“That's the big unknown right now,” Grahmann said. “The banks have all kinds of remedies they can exercise, but a lot of them aren't going to be pretty effective right now.”

To read the full article, click here. (Subscription required)

Reuters: “Exclusive: U.S. Banks Prepare to Seize Energy Assets as Shale Boom Goes Bust.”

After several years of on-and-off issues with energy borrowers, lenders have little choice but to take more dramatic steps, said Buddy Clark, a restructuring partner at law firm Haynes and Boone.

“Banks can now believably wield the threat that they will foreclose on the company and its properties if they don’t pay their loan back,” he said.

To read the full article, click here.

CoStar: “Oil Production Cuts Not Expected to Stave Off Damage to Energy-Dependent Cities.”

In the oil bust of the 1980s, widespread layoffs emptied out many office spaces and some of the tallest buildings in Houston were referred to as “see-through buildings,” recalled Charlie Beckham, a partner at the Haynes and Boone law firm in Houston: “I don’t want to be a doomsday say-er but we could see ‘see-through buildings’ like we saw in the 1980s, or be facing something with that type of impact,” Beckham said.

To read the full article, click here.

Law360: “Prepackaged Ch. 11s Will Be Tough Sell for Oil and Gas:”

If an oil and gas company and its major creditors can't reach agreement on the value of the business and its assets, that means there won't be a prepackaged bankruptcy deal, experts say.

“If one creditor body is ready to cut a deal under the current pricing environment, but you have another creditor body that disagrees that now is a good time to restructure, then you're going to have a hard time getting that across the goal line outside of Chapter 11,” said Haynes and Boone, LLP restructuring Partner Frasher Murphy.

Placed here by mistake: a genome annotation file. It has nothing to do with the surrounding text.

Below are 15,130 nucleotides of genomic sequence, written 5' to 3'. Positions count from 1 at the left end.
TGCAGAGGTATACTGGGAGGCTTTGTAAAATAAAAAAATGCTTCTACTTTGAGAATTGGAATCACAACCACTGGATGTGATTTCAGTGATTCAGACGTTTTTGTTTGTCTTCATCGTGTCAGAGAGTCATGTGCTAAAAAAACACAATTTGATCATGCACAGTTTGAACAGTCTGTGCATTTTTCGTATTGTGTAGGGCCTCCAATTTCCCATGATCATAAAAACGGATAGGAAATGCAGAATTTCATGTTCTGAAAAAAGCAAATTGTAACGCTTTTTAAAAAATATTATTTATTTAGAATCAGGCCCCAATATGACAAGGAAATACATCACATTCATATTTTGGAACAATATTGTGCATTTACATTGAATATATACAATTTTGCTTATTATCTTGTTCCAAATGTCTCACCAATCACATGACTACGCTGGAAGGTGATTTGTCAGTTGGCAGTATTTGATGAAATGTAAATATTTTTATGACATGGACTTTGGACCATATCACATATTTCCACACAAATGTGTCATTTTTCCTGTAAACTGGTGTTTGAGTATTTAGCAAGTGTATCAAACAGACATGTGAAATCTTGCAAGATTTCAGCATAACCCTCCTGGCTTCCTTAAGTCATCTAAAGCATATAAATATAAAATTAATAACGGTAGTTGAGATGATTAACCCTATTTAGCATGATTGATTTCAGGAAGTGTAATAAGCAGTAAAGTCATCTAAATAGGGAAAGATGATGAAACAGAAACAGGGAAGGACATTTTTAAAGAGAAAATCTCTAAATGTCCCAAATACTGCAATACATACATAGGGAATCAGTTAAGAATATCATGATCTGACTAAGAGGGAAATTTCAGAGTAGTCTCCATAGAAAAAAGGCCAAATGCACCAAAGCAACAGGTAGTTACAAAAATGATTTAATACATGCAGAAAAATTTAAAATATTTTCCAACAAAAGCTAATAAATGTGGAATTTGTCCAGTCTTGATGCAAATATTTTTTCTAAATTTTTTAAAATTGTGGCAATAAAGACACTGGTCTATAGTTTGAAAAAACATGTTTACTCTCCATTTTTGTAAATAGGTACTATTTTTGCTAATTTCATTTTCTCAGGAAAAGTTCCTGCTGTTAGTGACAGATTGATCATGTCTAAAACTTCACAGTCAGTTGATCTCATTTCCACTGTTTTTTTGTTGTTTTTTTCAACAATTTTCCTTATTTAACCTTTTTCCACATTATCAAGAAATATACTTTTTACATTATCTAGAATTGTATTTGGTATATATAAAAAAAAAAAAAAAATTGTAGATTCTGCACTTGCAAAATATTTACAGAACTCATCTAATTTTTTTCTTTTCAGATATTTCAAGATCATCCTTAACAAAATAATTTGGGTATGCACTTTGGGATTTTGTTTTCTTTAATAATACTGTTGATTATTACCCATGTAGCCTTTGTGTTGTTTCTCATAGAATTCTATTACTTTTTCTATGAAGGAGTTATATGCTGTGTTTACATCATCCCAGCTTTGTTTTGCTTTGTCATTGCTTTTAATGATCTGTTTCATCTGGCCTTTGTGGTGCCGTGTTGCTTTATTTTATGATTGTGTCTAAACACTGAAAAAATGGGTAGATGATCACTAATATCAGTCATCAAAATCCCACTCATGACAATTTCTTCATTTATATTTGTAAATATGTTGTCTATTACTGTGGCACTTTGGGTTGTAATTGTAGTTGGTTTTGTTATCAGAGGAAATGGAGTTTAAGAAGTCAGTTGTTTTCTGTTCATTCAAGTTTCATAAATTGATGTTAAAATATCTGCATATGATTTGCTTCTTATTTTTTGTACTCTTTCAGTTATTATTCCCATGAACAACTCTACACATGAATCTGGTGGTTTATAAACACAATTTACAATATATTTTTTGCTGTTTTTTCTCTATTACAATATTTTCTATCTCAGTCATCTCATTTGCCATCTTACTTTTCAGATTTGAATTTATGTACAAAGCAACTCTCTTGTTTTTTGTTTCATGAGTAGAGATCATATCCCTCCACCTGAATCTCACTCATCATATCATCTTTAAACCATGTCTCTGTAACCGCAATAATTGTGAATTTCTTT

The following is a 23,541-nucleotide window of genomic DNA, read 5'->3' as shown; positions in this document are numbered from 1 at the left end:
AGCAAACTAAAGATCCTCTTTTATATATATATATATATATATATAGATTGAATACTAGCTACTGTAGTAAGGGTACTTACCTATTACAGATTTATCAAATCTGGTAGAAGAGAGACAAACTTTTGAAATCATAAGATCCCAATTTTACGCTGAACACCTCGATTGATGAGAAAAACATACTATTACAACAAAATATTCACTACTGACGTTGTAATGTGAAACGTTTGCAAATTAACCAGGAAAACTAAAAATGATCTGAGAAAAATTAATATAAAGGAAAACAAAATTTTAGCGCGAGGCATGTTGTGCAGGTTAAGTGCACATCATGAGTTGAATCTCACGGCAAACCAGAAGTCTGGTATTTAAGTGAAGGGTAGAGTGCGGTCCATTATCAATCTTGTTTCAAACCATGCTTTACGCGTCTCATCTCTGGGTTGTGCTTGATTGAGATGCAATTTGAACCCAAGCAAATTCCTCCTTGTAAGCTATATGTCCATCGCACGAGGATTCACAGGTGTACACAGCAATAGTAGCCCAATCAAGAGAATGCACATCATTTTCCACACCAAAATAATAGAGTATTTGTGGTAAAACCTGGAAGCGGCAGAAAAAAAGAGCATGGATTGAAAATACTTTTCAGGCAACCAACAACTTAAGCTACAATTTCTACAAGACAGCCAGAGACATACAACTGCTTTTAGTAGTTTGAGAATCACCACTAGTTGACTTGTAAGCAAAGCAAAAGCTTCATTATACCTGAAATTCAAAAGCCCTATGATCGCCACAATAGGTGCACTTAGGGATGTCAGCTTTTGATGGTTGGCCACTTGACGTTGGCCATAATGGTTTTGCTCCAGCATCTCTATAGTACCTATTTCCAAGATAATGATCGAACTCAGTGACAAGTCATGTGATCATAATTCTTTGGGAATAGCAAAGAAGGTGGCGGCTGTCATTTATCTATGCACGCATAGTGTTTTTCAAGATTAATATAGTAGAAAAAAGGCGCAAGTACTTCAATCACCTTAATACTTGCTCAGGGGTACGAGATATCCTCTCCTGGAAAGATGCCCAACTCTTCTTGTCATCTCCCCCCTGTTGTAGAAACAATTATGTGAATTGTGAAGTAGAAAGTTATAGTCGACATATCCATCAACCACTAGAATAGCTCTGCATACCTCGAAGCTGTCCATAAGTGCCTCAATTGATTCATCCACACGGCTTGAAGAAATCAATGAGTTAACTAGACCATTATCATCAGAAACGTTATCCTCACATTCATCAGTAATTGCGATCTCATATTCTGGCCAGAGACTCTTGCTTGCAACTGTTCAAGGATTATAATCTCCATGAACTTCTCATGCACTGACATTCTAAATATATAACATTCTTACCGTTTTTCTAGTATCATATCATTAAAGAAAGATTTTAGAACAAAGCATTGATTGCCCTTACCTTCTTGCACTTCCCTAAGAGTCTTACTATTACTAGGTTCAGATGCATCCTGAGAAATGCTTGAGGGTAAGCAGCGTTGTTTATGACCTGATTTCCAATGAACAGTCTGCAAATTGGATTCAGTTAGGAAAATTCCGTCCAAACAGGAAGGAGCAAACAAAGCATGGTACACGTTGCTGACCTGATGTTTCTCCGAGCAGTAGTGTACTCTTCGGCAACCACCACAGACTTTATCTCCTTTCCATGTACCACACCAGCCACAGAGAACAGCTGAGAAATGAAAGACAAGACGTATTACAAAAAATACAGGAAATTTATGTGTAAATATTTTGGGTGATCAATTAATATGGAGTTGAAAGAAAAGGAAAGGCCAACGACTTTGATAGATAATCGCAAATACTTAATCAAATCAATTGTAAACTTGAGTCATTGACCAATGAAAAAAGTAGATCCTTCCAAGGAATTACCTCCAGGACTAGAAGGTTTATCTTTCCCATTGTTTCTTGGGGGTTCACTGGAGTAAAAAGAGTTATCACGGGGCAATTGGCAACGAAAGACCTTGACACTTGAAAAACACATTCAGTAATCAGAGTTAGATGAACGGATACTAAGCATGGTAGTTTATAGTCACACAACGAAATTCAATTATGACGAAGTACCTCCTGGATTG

Murphy of Haynes and Boone said it is crucial for companies to get their creditor groups organized as quickly as possible on hashing out an out-of-court restructuring plan. He said that usually isn't an issue with first-lien lenders, many of whom have restructuring counsel in place even before the company does, but mobilizing second-lien lenders, bondholders and especially trade creditors can be tricky.

“If the company has significant unsecured trade debt, that can definitely complicate the process because trade creditors are not going to be organized at all,” Murphy said. “If they're impairing assets with lien rights, that's going to jam up the process for sure ... They're very much operating independently.”

But Murphy said if oil prices continue to languish at their current level, many prices offered for a company's assets won't be high enough to satisfy creditors. That will probably lead to more traditional Chapter 11 restructuring of balance sheets, he said.

“I think parties will continue to run sale processes. The question is: Are the value of the reserves so depressed it's not going to garner a sale price that's satisfactory to the first-lien lenders?” Murphy said.

To read the full article, click here. (Subscription required)

The following publications also covered the latest updates to the energy reports:

Axios

Bloomberg Big Law Business

Dallas Morning News (Subscription required)

Financial Times (Subscription required)

Forbes

Houston Business Journal (Subscription required)

Houston Chronicle

Law360 (Subscription required)

Natural Gas Intelligence

Reorg News

Reuters

Reuters

The Texas Lawbook (Subscription required)